Domesticating Kelsen
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Domesticating Kelsen

Towards the Pure Theory of English Law

Alexander Orakhelashvili

There exists a genuine degree of scepticism as to whether Hans Kelsen’s pure theory of law can rationalise the intricacies of the English legal system. This ground-breaking book examines pertinent aspects of English law relating to constitutional patterns of law-making, the relationship between law and policy, and the ultimate efficacy of the legal order, through the pure theory’s prism. It demonstrates that while Kelsen’s theory is highly suitable to examine some of these issues, in relation to some aspects of English law it actually possesses the analytical cutting edge.
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Chapter: Conclusion

Alexander Orakhelashvili

Abstract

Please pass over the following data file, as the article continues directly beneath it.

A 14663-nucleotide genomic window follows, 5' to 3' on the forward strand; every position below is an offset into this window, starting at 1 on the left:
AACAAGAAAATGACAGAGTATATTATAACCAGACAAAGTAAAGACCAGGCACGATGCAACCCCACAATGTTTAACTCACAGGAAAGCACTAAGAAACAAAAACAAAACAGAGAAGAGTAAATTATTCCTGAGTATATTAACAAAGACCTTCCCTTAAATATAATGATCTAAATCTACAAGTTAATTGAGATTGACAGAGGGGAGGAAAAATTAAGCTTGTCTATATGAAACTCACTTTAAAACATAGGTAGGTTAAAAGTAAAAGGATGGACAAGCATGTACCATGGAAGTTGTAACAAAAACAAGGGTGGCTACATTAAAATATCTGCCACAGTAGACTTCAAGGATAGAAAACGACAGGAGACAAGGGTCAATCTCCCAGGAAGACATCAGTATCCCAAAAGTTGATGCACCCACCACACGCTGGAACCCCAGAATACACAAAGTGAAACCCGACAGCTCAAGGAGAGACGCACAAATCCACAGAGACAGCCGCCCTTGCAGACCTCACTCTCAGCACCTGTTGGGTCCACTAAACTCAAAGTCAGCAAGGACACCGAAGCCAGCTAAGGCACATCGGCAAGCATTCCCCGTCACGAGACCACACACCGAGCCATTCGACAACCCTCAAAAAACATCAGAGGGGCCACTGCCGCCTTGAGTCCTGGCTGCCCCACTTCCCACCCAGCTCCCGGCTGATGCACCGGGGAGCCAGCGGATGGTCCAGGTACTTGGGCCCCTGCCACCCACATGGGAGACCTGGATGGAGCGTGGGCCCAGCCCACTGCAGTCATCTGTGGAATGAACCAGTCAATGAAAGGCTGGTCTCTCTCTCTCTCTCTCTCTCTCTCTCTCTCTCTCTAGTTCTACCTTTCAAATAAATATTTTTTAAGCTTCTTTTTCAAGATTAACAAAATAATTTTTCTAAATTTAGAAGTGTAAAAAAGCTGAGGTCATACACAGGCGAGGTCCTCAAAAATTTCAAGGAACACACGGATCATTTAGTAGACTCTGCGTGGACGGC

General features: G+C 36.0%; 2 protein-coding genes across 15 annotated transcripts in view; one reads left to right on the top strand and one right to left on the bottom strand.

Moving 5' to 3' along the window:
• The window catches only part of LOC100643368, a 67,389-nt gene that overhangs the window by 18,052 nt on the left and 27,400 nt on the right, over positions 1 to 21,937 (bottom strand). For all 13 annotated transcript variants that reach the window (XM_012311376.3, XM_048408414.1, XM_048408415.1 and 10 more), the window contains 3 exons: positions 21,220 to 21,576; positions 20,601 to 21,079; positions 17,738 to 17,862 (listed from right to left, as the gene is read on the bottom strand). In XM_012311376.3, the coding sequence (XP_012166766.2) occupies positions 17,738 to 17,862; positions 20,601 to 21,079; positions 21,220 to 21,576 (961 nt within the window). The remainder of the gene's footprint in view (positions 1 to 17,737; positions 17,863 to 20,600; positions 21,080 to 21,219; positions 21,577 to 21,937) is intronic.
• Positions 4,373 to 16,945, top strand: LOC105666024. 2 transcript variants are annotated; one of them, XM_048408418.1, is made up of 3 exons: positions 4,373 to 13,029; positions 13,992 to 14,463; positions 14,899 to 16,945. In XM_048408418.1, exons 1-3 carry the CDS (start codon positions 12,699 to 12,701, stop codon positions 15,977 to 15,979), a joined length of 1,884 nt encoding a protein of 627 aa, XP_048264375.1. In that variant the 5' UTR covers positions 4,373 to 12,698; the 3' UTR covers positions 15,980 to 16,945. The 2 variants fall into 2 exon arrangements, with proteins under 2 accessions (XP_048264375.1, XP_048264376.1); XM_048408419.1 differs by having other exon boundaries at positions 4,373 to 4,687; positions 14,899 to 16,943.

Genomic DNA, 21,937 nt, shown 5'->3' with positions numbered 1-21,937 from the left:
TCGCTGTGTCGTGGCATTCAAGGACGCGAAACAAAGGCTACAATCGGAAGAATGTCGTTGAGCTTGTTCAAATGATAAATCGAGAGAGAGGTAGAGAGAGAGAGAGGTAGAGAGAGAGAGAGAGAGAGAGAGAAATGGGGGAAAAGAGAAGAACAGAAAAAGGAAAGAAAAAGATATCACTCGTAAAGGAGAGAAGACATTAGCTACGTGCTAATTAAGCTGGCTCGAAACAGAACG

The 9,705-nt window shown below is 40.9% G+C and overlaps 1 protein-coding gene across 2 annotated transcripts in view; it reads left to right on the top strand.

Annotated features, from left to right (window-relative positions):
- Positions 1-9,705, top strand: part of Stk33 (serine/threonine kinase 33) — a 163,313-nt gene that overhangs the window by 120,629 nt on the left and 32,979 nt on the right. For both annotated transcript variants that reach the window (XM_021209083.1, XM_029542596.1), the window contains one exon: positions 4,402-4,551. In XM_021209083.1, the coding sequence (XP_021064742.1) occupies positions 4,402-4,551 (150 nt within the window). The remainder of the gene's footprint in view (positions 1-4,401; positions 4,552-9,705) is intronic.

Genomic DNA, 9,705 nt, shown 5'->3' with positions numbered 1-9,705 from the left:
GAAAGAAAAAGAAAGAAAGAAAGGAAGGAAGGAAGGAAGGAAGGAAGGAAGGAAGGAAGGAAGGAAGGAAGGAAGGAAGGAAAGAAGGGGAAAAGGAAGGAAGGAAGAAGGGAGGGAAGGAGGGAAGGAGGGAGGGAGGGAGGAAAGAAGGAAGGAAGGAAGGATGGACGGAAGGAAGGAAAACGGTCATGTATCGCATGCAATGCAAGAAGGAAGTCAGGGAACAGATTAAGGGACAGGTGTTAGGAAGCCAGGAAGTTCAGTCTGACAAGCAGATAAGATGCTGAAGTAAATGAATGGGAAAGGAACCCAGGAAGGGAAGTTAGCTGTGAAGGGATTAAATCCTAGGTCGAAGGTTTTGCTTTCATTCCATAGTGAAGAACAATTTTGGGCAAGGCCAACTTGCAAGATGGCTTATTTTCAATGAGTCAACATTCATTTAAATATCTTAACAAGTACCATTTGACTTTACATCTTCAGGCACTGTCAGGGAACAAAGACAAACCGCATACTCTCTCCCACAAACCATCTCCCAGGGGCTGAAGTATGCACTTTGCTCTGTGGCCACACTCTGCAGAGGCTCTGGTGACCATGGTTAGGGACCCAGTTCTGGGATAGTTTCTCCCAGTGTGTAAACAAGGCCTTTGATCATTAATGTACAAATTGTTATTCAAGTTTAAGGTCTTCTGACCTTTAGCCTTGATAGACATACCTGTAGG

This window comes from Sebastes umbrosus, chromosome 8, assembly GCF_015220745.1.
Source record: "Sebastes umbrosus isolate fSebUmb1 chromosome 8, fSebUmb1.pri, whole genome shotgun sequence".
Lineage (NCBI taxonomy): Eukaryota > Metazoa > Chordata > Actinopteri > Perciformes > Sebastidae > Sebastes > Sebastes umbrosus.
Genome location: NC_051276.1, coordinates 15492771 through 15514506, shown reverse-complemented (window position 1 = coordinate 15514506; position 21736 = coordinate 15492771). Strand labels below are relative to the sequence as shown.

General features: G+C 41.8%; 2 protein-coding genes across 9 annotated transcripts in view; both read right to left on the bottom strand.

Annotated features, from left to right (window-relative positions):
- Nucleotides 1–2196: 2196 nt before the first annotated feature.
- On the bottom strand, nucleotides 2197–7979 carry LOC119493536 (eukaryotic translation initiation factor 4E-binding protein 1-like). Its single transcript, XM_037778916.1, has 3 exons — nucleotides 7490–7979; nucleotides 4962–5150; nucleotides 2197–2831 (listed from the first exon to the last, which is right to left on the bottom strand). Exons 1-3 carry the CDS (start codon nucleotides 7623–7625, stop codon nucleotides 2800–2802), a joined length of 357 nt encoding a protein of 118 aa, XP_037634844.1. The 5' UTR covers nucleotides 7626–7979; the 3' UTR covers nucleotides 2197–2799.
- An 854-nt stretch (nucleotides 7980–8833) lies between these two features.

The claim that common law is based not on logic but experience can be heard rather frequently. However, the contention that common law is not based on logic is only partly accurate. Logic and experience do not have to be seen as being in a mutual contradiction. It may be right that unlike the codified civil law, common law is not as centrally planned or arranged as civil law systems seem to be most of the time. The development of the range of substantive principles of common law has historically been conducted in ways that will not always reflect the a priori logical design. Even so, however, the common law still possesses its own systemic logic. It just happens that this logic is different from that underlying other legal systems. Nevertheless, the basic categories with which English law operates, and its basic structural foundations can be fully explained through the general jurisprudential method that could be used in any other legal system as well.

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